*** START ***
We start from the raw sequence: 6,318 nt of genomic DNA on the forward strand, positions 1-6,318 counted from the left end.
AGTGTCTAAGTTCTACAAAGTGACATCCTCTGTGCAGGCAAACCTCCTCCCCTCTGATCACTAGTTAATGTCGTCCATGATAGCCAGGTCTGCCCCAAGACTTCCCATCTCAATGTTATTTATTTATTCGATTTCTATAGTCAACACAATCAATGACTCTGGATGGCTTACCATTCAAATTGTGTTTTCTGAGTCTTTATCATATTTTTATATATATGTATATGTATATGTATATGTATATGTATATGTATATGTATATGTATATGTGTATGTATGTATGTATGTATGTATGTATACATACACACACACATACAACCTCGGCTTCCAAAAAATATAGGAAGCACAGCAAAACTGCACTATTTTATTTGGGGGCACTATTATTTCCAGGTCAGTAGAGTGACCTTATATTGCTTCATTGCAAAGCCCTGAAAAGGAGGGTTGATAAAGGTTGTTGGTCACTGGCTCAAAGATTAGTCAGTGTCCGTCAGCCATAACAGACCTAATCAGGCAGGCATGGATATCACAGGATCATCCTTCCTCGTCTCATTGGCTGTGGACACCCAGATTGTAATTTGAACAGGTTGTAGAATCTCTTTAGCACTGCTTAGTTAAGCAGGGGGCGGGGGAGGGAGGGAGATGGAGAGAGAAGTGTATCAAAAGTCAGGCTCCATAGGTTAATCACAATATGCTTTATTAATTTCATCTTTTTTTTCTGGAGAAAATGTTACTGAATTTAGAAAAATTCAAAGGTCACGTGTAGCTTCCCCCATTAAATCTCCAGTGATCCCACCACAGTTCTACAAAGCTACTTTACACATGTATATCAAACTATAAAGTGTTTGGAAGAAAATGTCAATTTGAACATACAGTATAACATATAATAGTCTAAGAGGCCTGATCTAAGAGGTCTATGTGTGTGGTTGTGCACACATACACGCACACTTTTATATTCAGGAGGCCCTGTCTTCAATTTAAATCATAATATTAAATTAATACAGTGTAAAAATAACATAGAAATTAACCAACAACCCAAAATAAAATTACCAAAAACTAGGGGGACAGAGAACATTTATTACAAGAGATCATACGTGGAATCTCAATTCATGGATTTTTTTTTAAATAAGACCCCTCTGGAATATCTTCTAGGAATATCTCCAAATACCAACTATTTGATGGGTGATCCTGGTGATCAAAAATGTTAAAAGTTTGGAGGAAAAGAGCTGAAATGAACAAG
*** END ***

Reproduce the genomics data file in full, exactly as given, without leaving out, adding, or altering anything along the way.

We start from the raw sequence: 6,318 nt of genomic DNA on the forward strand, positions 1-6,318 counted from the left end.
AGTGTCTAAGTTCTACAAAGTGACATCCTCTGTGCAGGCAAACCTCCTCCCCTCTGATCACTAGTTAATGTCGTCCATGATAGCCAGGTCTGCCCCAAGACTTCCCATCTCAATGTTATTTATTTATTCGATTTCTATAGTCAACACAATCAATGACTCTGGATGGCTTACCATTCAAATTGTGTTTTCTGAGTCTTTATCATATTTTTATATATATGTATATGTATATGTATATGTATATGTATATGTATATGTATATGTATATGTGTATGTATGTATGTATGTATGTATGTATACATACACACACACATACAACCTCGGCTTCCAAAAAATATAGGAAGCACAGCAAAACTGCACTATTTTATTTGGGGGCACTATTATTTCCAGGTCAGTAGAGTGACCTTATATTGCTTCATTGCAAAGCCCTGAAAAGGAGGGTTGATAAAGGTTGTTGGTCACTGGCTCAAAGATTAGTCAGTGTCCGTCAGCCATAACAGACCTAATCAGGCAGGCATGGATATCACAGGATCATCCTTCCTCGTCTCATTGGCTGTGGACACCCAGATTGTAATTTGAACAGGTTGTAGAATCTCTTTAGCACTGCTTAGTTAAGCAGGGGGCGGGGGAGGGAGGGAGATGGAGAGAGAAGTGTATCAAAAGTCAGGCTCCATAGGTTAATCACAATATGCTTTATTAATTTCATCTTTTTTTTCTGGAGAAAATGTTACTGAATTTAGAAAAATTCAAAGGTCACGTGTAGCTTCCCCCATTAAATCTCCAGTGATCCCACCACAGTTCTACAAAGCTACTTTACACATGTATATCAAACTATAAAGTGTTTGGAAGAAAATGTCAATTTGAACATACAGTATAACATATAATAGTCTAAGAGGCCTGATCTAAGAGGTCTATGTGTGTGGTTGTGCACACATACACGCACACTTTTATATTCAGGAGGCCCTGTCTTCAATTTAAATCATAATATTAAATTAATACAGTGTAAAAATAACATAGAAATTAACCAACAACCCAAAATAAAATTACCAAAAACTAGGGGGACAGAGAACATTTATTACAAGAGATCATACGTGGAATCTCAATTCATGGATTTTTTTTTAAATAAGACCCCTCTGGAATATCTTCTAGGAATATCTCCAAATACCAACTATTTGATGGGTGATCCTGGTGATCAAAAATGTTAAAAGTTTGGAGGAAAAGAGCTGAAATGAACAAG